Perhaps it's because I'm secretly looking for an excuse to decline plans or hit snooze a time or two, but as a casual athlete who devotes her free time to training for marathons and signing up for a handful of workout classes, I've always assumed that my body needs a tad more rest than others. It may make sense that athletes need more sleep, but as it turns out there's a little more to the story than that.
Do athletes need more sleep?
In short, probably not. According to Alcibiades Rodriguez, MD, director of the sleep center at NYU Langone Health, it's recommended that athletes receive between seven to nine hours of sleep — just like anybody else. Of course, the exact "right" amount of sleep can and will differ from athlete to athlete, but ultimately, how much sleep an athlete requires depends on their activity and individual recovery.
Is there a relationship between sleep and performance?
There's a reason the term "waking up on the wrong side of the bed" exists: the quality of your sleep matters. Just as a poor night of sleep quality can make you grumpy and groggy and throw off your day, a poor quality of sleep in athletes can have some consequences. But it may not be quite what you think.
"Sleep is an essential component of health and well-being, with significant impact on physical development, cognition, quality of life, and social interaction," Dr. Rodriguez explained. "Speed and power seems to be reduced with sleep deprivation." In a study entitled "Sleep and Performance" by Andrew M. Watson, MD, MS, that appeared in the American College of Sports Medicine, "Sleep deprivation and even minimal amounts of sleep restriction have been consistently shown to impair accuracy in athletic events, whereas accuracy has been found to improve after sleep extension."
So how does sleep affect performance? Well, it may come down to simply what happens while we sleep.
During N3 sleep (the stage in which the body heals and repairs itself), slow-wave sleep growth hormone is released, which promotes muscle growth and repair, Dr. Rodriguez explains. What's more, sleep can help the immune system. So if you're not getting enough sleep — or enough quality sleep — your body may not be able to repair itself properly and keep your immune system up to date.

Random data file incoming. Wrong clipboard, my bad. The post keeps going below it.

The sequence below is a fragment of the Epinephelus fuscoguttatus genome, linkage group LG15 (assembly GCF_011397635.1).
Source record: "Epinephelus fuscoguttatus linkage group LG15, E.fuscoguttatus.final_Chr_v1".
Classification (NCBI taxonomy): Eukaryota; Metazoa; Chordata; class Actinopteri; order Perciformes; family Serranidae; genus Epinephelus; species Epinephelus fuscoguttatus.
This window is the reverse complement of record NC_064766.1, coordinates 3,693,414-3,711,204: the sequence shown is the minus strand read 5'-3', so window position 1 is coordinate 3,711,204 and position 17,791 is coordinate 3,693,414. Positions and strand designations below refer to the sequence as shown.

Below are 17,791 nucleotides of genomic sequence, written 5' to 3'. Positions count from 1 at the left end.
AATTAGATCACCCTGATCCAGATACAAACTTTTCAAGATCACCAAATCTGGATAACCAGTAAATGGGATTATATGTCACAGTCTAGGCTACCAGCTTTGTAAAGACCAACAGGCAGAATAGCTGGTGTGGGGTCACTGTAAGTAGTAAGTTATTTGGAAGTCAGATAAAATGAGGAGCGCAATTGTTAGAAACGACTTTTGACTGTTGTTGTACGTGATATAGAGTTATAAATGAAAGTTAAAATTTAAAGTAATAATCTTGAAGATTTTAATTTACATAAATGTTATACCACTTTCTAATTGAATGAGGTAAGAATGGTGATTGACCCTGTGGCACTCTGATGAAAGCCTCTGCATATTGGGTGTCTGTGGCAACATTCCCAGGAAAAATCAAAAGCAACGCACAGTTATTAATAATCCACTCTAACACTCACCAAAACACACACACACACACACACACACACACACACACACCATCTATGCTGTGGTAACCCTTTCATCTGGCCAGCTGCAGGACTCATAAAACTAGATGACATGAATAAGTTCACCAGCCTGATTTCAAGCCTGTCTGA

"Additionally, stress and anxiety before a competition may limit your sleep time," Dr. Rodriguez added. For athletes who may feel the pressures of races, long training runs, and extensive goals, sleep may actually be interrupted by stress.
What about sleep and injury?
Although the exact mechanism is unknown, decreased cognition, accuracy, and muscle repair has been noted in some sleep studies, Dr. Rodriguez explained. In the same study previously mentioned, the relationship between sleep loss and injury may be related to resulting impairments in reaction time and cognitive function after sleep deprivation that could predispose to an athlete to injury. What's more, impaired sleep may contribute to higher levels of fatigue that can similarly contribute to injury risk in athletes, according to the study.
What can athletes do to stay rested?
Although there isn't a clearly defined link between your workout and your night of sleep, there's definitely a relationship between how the body recovers at night and how you physically and cognitively feel, which can in turn affect your perceived performance.
So what can athletes like myself do to stay rested and ready for intense training? The key is in consistency. Dr. Rodriguez says to establish a sleep schedule, consume a healthy diet and avoid eating too late, avoid consuming too much alcohol prior to bed, and refrain from exercising too late. "Decrease daytime caffeine or stimulants and be sure your sleep environment is quiet and dark," he added.
For me, this comes in the form of a regular routine of scheduling my workouts just as I would a work meeting, laying out my UA Charged Impulse Running Shoes ($75) for the next morning, and waking up at the same time each morning — regardless of whether I'm training for a race or not.
Of course, if you find you're having difficulty sleeping, it may be time to consult a sleep specialist to see if your trouble is related to a sleep disorder like sleep apnea or insomnia. And if stress or anxiety are to blame, consider consulting a mental health specialist.